Category Archives: bathroom

Lights in the older part of the property

Written by stephen gale

We now have lights in the older part of the property.  We have had them for a week or so, but now we have light switches to turn them on!  Previously, we had to revert to using an iPad to turn the lights on and off.  Bizarrely, I could turn the lights on and off anywhere in the world – except (apparently) the room that I was in as there was no light switch. It doesn’t take long for the novelty of having to use an iPad all the time to wear off.  And before you ask, yes, you can use an iPhone too!  See previous post for information on the web interface.

In this part of the building alone, there are around 20 lighting circuits (a lighting circuit is a group of lights controlled by a switch) and about the same number of light switches.

Today we have installed all of the light switches and, after a bit of messing about, the switches do seem to control the right lights (most of the time).  Since the mapping between lights and switches is done in software, we can always modify the arrangement later on (unlike in a conventional system).  We had to reprogram a few of the switches, but all in all, it went pretty well. We have removed the stainless steel front plates from the switches.  This allows the rooms to be decorated without getting paint on the switches (and still being able to turn the lights on and off).  For more information, see previous post on light switches.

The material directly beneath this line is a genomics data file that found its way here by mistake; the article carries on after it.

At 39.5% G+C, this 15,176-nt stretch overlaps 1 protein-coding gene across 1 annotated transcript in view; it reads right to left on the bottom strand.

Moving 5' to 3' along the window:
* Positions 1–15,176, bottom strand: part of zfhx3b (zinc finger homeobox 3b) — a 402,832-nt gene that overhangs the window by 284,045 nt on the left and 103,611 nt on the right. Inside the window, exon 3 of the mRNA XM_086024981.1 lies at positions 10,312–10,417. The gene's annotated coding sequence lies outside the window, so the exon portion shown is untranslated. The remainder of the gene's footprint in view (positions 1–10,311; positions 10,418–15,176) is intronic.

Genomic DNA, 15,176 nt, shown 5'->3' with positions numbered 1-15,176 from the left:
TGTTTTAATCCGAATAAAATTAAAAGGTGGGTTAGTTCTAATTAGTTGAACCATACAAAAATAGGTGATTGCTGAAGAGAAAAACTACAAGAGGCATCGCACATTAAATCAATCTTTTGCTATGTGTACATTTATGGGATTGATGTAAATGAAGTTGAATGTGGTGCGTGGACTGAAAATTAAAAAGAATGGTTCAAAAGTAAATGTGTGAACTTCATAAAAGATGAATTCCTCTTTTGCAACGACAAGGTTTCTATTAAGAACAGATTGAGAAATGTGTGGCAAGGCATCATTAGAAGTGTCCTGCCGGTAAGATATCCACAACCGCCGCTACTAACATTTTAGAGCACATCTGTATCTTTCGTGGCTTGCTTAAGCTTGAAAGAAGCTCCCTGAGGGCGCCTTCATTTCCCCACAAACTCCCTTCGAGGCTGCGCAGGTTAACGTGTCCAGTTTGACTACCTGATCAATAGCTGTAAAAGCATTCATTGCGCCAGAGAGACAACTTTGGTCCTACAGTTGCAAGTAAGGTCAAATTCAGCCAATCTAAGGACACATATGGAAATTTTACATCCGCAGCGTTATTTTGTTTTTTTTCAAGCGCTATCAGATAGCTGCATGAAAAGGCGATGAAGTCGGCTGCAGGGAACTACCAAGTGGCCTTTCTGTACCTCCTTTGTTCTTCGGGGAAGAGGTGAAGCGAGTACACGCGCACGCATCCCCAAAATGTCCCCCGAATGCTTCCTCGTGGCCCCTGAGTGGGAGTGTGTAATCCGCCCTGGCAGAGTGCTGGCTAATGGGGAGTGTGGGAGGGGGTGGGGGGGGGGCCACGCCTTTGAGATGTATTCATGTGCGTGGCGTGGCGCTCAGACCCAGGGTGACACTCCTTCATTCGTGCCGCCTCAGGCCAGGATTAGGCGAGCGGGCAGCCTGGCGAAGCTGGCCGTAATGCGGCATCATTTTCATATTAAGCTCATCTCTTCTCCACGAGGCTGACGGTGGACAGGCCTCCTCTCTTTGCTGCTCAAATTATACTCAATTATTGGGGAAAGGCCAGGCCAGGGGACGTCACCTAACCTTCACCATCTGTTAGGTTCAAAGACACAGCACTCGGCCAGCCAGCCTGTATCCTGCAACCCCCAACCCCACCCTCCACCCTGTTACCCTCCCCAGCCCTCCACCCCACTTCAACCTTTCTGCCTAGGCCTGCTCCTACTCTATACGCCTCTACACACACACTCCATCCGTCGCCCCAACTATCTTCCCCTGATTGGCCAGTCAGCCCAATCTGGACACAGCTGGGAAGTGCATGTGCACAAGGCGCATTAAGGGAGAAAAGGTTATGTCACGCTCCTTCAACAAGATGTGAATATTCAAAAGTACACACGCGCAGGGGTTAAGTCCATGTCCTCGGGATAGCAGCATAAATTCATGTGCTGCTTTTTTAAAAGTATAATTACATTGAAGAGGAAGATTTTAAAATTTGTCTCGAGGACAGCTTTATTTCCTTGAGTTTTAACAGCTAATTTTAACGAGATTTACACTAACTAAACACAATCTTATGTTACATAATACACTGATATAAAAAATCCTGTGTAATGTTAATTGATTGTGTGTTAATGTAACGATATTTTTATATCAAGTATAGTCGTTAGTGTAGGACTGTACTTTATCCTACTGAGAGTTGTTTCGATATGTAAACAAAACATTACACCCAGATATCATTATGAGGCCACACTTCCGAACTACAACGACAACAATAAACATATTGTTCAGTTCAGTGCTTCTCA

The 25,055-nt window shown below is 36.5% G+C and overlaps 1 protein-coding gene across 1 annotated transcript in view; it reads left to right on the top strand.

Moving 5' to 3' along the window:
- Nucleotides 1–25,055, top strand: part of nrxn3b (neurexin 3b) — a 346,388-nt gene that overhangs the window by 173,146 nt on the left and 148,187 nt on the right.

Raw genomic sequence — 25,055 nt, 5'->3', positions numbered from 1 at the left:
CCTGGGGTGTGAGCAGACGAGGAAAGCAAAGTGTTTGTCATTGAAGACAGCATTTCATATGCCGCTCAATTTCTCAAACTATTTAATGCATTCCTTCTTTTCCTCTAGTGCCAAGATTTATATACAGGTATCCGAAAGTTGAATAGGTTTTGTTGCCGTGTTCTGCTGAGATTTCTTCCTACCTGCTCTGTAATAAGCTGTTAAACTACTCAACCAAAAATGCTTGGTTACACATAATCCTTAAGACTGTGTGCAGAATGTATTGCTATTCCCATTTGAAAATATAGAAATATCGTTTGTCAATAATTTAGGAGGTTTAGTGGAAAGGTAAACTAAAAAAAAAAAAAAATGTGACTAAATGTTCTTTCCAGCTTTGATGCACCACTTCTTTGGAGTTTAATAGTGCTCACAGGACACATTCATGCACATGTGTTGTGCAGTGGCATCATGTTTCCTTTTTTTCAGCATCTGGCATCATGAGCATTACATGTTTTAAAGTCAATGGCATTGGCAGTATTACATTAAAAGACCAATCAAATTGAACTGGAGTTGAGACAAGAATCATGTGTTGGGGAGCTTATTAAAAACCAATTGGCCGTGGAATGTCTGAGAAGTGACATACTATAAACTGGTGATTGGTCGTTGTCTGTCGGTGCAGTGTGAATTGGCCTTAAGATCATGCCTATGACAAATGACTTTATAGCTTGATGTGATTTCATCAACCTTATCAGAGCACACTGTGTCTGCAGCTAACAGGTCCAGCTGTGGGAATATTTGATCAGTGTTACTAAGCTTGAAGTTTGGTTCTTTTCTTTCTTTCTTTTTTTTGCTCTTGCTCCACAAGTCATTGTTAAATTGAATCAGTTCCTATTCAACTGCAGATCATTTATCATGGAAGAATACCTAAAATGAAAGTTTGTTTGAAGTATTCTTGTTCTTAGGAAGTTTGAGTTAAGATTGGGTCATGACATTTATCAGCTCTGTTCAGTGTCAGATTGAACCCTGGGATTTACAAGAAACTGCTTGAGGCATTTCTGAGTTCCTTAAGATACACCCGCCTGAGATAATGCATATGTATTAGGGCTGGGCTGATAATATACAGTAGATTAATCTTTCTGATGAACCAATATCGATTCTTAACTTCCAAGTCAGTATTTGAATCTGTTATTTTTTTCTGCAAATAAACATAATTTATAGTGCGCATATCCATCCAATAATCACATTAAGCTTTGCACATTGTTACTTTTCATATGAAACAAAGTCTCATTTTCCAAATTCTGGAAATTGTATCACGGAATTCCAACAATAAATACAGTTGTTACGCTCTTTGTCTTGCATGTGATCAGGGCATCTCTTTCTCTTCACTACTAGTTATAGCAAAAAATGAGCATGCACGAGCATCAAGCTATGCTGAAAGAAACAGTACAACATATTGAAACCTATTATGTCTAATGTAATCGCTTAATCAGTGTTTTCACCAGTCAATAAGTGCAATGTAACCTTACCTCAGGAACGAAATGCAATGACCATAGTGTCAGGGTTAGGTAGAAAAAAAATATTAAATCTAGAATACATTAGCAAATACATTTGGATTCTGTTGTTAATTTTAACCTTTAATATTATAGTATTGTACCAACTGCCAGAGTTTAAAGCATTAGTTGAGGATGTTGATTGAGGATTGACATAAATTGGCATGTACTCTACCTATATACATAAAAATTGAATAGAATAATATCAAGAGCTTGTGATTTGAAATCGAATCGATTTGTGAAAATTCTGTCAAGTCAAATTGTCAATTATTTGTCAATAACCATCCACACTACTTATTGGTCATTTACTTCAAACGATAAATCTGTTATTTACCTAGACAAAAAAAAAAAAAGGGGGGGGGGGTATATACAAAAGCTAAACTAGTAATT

As well as the lights, the bathroom extractor fans are also controlled by the lighting computer.  This means that we can configure the system so that the extractor fans do not come on after midnight (say) as this might disturb others in the house.

In the upstairs bathroom, there are two lighting circuits.  One controls that main lights (and turns on the fan).  The other controls the LED lights in the shelf and along the plinth for the bath.  This circuit does not turn the fan on.  This means that you can have a bath and just turn the LED lights on without having the fan running.

This is one of the switches with the stainless steel face plate removed.  We will put the face plates on once the rooms have been decorated.  This is a Schneider GET Ultimate two gang switch.

This is one of the switches with the stainless steel face plate removed. We will put the face plates on once the rooms have been decorated. This is a Schneider GET Ultimate two gang switch.